Valorant is many things, but a game drenched in originality it is not. The early conversations around Riot’s shooter almost all revolved around comparisons to other games. Its weapon set is a purposeful reproduction of Counter-Strike: Global Offensive’s mainstays (its big sniper rifle, the Operator (“Op”), is even a convenient homophone for CS:GO’s AWP). The abilities are less busy and hectic than Overwatch. It exists in a crowded and narrow genre, but more than its peers, Valorant feels like a sum of its competitors.

At first glance, this lack of new ideas appears to extend to Valorant’s characters. A green woman who attacks with poison named Viper did not take sleepless nights to create. Breach and Brimstone look like the same guy. Valorant’s newest agent, Killjoy, reminds you of Rainbow 6’s Korean hacker Dokkaebi, albeit with Valorant’s signature color splash. But where a game like Overwatch overflows with iconic, Pixar-like heroes with intricate backstories, Valorant’s cast feel like empty vessels wrapped around their abilities, personalities scooped out to make room for Shock Bolts. Overwatch, for comparison, has spawned a whole community based around the characters off the battlefield, and currently has close to 4,000 stories on fanfiction.com; Valorant has yet to inspire any. This seems even stranger when you compare it to League of Legends’ sprawling universe, some of which is contained in an official lore page populated by short stories.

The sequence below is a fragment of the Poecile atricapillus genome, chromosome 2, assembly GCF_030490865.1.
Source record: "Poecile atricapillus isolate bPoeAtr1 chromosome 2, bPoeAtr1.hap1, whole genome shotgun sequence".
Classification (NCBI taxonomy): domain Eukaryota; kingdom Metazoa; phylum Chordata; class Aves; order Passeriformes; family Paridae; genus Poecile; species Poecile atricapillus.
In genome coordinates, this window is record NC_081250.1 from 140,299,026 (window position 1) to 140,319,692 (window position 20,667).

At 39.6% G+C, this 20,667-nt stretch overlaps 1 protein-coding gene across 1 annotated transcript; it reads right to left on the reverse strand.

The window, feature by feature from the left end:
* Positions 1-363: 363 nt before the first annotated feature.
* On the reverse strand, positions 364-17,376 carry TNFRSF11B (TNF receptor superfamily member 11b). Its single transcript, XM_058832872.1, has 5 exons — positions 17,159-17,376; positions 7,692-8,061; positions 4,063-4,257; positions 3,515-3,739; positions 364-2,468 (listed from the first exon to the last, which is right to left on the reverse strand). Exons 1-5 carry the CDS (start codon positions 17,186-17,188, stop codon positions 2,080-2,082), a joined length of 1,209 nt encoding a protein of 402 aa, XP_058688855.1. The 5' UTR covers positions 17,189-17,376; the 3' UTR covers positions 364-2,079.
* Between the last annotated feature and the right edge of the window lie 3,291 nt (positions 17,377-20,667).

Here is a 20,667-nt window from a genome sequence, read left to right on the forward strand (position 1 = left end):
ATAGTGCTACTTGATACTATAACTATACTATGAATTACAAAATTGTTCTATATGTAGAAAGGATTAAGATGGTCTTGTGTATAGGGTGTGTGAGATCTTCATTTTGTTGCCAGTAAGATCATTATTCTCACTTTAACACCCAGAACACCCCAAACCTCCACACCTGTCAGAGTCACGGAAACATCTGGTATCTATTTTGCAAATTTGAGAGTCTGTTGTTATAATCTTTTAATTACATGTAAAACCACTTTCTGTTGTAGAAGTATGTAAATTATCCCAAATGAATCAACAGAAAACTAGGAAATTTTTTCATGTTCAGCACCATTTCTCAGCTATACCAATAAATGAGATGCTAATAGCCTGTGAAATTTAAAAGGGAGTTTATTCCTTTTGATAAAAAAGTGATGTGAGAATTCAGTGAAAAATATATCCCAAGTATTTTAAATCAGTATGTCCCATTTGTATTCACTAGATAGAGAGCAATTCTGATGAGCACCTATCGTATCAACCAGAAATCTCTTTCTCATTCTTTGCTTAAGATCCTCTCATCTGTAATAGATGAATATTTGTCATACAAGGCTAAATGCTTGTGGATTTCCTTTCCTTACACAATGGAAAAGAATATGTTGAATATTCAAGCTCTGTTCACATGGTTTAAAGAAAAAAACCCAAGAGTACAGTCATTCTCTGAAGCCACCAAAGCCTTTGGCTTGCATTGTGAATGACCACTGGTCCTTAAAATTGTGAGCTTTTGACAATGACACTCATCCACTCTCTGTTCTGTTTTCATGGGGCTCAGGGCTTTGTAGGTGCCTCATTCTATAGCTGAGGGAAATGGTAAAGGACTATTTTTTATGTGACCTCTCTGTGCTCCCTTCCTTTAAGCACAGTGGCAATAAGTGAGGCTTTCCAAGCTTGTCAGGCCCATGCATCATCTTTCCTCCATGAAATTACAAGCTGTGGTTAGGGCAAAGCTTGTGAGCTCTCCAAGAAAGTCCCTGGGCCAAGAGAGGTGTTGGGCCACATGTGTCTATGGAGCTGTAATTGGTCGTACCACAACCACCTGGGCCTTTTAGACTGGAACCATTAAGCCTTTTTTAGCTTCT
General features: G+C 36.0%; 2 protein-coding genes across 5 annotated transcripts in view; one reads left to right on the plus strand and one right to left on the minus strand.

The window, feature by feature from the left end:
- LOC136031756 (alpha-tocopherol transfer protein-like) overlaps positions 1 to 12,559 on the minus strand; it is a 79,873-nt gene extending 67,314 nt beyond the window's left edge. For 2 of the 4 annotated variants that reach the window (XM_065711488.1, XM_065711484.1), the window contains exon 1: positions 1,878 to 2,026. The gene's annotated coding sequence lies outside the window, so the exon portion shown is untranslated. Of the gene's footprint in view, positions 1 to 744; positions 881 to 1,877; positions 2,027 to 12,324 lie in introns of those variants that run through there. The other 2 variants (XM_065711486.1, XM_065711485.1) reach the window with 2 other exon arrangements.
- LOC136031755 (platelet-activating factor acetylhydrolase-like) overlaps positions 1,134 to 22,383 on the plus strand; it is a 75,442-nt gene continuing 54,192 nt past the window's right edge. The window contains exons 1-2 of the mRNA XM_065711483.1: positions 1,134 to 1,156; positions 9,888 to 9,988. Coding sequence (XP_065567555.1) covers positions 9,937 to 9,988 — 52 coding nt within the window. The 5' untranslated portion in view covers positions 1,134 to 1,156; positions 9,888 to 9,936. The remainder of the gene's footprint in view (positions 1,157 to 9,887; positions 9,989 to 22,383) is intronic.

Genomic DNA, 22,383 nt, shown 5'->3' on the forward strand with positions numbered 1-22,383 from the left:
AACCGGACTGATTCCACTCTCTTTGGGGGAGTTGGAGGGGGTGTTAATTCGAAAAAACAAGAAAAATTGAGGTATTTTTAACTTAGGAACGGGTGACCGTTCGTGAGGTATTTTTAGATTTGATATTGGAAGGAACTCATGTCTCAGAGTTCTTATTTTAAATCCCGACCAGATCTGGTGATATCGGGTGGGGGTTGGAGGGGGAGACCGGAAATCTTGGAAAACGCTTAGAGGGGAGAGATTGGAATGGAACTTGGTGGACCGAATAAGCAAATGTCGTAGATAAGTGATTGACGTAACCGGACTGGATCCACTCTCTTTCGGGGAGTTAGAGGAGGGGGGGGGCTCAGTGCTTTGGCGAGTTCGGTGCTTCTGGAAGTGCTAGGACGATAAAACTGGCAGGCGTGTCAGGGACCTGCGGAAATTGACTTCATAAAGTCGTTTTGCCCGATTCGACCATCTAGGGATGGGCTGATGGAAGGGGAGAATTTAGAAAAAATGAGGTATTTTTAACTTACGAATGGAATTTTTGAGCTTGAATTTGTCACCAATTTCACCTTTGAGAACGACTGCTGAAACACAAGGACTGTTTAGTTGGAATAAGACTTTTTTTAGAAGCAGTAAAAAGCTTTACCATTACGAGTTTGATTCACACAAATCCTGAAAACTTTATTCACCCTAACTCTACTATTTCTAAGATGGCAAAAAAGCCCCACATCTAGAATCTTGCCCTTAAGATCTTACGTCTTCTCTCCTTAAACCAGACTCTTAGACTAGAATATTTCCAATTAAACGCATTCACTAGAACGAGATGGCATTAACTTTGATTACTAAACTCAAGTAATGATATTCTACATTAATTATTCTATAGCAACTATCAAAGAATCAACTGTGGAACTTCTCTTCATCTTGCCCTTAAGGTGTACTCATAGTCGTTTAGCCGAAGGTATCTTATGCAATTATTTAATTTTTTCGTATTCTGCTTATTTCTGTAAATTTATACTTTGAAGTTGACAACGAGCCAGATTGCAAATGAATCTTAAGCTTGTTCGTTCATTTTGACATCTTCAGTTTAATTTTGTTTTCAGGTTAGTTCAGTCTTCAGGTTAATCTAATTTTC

Brigitte’s legendary skin in Overwatch. (Image credit: Blizzard)

Valorant’s cast feel like empty vessels wrapped around their abilities.



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